A dystopian tale that calls to mind a certain L.A.-set sci-fi classic starring a replicant-hunting Harrison Ford in a colorful tie, Image Comics’ “Non-Humans” borrows a page from Ridley Scott’s landmark “Blade Runner” but puts a distinctive spin on the narrative. In the new comic book out Wednesday, co-created by Whilce Portacio, Noah Dorsey and Glen Brunswick and written by Brunswick, hard-boiled Det. Oliver Aimes is hunting down not criminal replicants, but toys that have come to sentient life and now make up a new societal underclass that exists on the margins of the population in a decimated urban landscape. Hero Complex contributor Jevon Phillips caught up with Brunswick and Portacio to discuss their creative inspiration and the tone of “Non-Humans” itself.
HC: There are strong hints in the book, but what were the influences that you used to shape the world of “Non-Humans”? Both the look and the tone of the storytelling?
GB: The obvious influential comparison is “Blade Runner” in terms of a futuristic yet partially dystopian Los Angeles. But as much as we’d like to cozy up to that image you also worry that’s its been done before — you want to put a little distance from that classic vision as well. Our look follows our story in that this is not a society where the American government has collapsed and lies in fractured ruins — this is an America that’s had to adjust to make room for living toys — a new minority that we weren’t really expecting. These Non-Humans, as they’re called, are not just cute and cuddly — they can be violent, insecure and subject to all the same frailties and desires we humans endure. We’re certainly influenced by Philip K. Dick, Asimov and Raymond Chandler — although I think we’ve tried hard to envelop a number of archetypes while at the same time trying to make it our own. The tone of the story is dark — we’ve got teenagers on drugs 24/7 in order to curb the Non-Human population — the disease that gives life to the toys is most active during puberty. The majority of humans now live in new large buildings and enclosed shopping centers while the Non-Humans have the run of the streets. They’ve inherited a portion of the old decaying L.A. neighborhoods that the wealthier humans have left behind. It’s these story points that point the way and have influenced Whilce’s unique design of our world.
WP: Obviously there is “Blade Runner,” but for me it was more for its serious attempt at science fiction in terms of content, as opposed to any visual metaphors or themes. For me serious science fiction is about creating a unique world and then making all the creative decisions only based upon that world. Never did we think “Oh this would be cool, let’s fit this somewhere…” All decisions were based upon what we have established because of the parameters of this world. The storytelling arose from the fact that we have so much different in this world that we needed a lead character that was in many ways “outside” of this world, he doesn’t like the world he is living in. So he would be a person that would react like the reader to a lot of things we introduce. Being a detective, we can shroud this all visually in a slightly noir way, which helps to keep things mysterious.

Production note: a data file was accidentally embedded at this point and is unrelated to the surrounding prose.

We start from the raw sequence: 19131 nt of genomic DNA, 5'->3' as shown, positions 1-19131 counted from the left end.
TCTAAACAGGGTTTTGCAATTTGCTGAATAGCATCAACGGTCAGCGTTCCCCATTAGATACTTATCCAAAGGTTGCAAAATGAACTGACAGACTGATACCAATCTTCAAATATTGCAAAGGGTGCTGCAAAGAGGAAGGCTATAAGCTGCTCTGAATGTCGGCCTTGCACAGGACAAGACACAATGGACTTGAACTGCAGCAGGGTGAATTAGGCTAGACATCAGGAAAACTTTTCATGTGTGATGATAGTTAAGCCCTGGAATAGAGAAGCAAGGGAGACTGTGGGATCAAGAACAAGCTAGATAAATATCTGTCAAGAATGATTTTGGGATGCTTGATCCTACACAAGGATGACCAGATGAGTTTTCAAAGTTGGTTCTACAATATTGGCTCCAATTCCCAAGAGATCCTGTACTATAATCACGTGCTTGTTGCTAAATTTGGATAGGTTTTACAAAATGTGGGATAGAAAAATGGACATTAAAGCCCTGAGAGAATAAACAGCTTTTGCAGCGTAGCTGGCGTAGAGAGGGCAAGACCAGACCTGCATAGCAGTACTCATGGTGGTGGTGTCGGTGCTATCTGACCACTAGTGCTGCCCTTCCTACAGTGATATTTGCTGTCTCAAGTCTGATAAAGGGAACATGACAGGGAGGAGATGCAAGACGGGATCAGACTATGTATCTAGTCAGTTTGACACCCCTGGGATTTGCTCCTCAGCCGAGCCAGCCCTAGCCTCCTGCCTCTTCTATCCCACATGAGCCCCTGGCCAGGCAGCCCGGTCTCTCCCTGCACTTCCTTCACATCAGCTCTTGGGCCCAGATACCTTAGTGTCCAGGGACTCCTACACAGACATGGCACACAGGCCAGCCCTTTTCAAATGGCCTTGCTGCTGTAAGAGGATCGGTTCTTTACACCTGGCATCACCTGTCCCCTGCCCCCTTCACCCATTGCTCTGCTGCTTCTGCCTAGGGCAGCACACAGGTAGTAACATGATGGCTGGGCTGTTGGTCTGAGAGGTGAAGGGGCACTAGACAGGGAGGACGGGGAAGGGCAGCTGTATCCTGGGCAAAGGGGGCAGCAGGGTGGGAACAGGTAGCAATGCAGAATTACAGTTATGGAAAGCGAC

HC: For Angelenos, Los Angeles is well-crafted in “Non Humans.” Recognizable, yet different. How did you approach laying out the city?
GB: The first thing that Whilce and I discussed was how we were going to achieve a vision of L.A. that was different but not unrecognizable. Our initial thought was to take pieces of an overbuilt Hong Kong and dump that on top of a present-day Los Angeles. Then Whilce had a vision of our L.A. car culture expanded — humans would simply ride between these huge enclosed structures where they would live never having to venture out if they didn’t want to. The Non-Humans would live all around us in the structures we left behind. Once we had that it became easier for Whilce to evolve the present landscape into one that was compatible with that vision. Visually, at least for me, the book has been a tremendous success.
WP: As we had our countless hours of discussion building this world it became apparent that we had to and should tackle the “otherness” that humans would feel for NHs. It then became apparent that because the origins of NHs predominantly are as plastic toys, humans would have a psychologically easier time of thinking of them as non-human. So I started thinking of segregation in our history and then it hit me — a perfect visual metaphor would be to have huge towers of technology, but like subdivisions today, some see that as a way to say “only we belong here and you do not.” … it fit perfectly that if humans lived in these lofty towers and Non-Humans lived outside in the plains of Los Angeles, then it hit as Non-Humans lived at the feet of us superior humans.